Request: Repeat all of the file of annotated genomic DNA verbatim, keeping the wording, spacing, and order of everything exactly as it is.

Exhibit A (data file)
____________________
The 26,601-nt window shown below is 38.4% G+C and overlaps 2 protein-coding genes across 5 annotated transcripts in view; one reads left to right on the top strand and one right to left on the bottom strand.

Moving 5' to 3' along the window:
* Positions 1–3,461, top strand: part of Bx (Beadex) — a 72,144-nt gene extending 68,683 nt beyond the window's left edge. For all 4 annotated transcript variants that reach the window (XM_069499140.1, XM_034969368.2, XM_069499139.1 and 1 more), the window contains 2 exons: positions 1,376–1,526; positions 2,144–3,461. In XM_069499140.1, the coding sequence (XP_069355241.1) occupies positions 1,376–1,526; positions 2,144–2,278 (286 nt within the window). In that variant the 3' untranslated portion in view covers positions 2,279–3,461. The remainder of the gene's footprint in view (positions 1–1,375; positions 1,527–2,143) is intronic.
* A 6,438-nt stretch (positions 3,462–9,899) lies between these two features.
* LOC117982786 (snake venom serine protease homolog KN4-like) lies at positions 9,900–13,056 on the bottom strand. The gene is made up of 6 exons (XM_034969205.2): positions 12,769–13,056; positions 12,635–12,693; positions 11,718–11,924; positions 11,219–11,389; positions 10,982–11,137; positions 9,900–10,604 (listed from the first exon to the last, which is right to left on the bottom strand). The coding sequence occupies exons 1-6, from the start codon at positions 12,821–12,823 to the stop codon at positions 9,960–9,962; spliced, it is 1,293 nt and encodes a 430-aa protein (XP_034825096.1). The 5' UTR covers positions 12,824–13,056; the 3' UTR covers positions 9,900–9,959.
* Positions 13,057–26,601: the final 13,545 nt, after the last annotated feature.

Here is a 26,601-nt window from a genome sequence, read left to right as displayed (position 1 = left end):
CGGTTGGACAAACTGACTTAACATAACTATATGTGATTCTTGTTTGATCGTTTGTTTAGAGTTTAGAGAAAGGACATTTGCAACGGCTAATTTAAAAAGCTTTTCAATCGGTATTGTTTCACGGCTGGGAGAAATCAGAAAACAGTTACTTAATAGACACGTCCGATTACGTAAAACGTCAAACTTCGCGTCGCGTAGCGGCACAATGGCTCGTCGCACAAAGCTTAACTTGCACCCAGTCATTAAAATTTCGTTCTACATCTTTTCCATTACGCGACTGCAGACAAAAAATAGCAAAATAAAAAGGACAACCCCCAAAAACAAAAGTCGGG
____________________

The 26,601-nt window shown below is 38.4% G+C and overlaps 2 protein-coding genes across 5 annotated transcripts in view; one reads left to right on the top strand and one right to left on the bottom strand.

Moving 5' to 3' along the window:
* Positions 1–3,461, top strand: part of Bx (Beadex) — a 72,144-nt gene extending 68,683 nt beyond the window's left edge. For all 4 annotated transcript variants that reach the window (XM_069499140.1, XM_034969368.2, XM_069499139.1 and 1 more), the window contains 2 exons: positions 1,376–1,526; positions 2,144–3,461. In XM_069499140.1, the coding sequence (XP_069355241.1) occupies positions 1,376–1,526; positions 2,144–2,278 (286 nt within the window). In that variant the 3' untranslated portion in view covers positions 2,279–3,461. The remainder of the gene's footprint in view (positions 1–1,375; positions 1,527–2,143) is intronic.
* A 6,438-nt stretch (positions 3,462–9,899) lies between these two features.
* LOC117982786 (snake venom serine protease homolog KN4-like) lies at positions 9,900–13,056 on the bottom strand. The gene is made up of 6 exons (XM_034969205.2): positions 12,769–13,056; positions 12,635–12,693; positions 11,718–11,924; positions 11,219–11,389; positions 10,982–11,137; positions 9,900–10,604 (listed from the first exon to the last, which is right to left on the bottom strand). The coding sequence occupies exons 1-6, from the start codon at positions 12,821–12,823 to the stop codon at positions 9,960–9,962; spliced, it is 1,293 nt and encodes a 430-aa protein (XP_034825096.1). The 5' UTR covers positions 12,824–13,056; the 3' UTR covers positions 9,900–9,959.
* Positions 13,057–26,601: the final 13,545 nt, after the last annotated feature.

Here is a 26,601-nt window from a genome sequence, read left to right as displayed (position 1 = left end):
CGGTTGGACAAACTGACTTAACATAACTATATGTGATTCTTGTTTGATCGTTTGTTTAGAGTTTAGAGAAAGGACATTTGCAACGGCTAATTTAAAAAGCTTTTCAATCGGTATTGTTTCACGGCTGGGAGAAATCAGAAAACAGTTACTTAATAGACACGTCCGATTACGTAAAACGTCAAACTTCGCGTCGCGTAGCGGCACAATGGCTCGTCGCACAAAGCTTAACTTGCACCCAGTCATTAAAATTTCGTTCTACATCTTTTCCATTACGCGACTGCAGACAAAAAATAGCAAAATAAAAAGGACAACCCCCAAAAACAAAAGTCGGG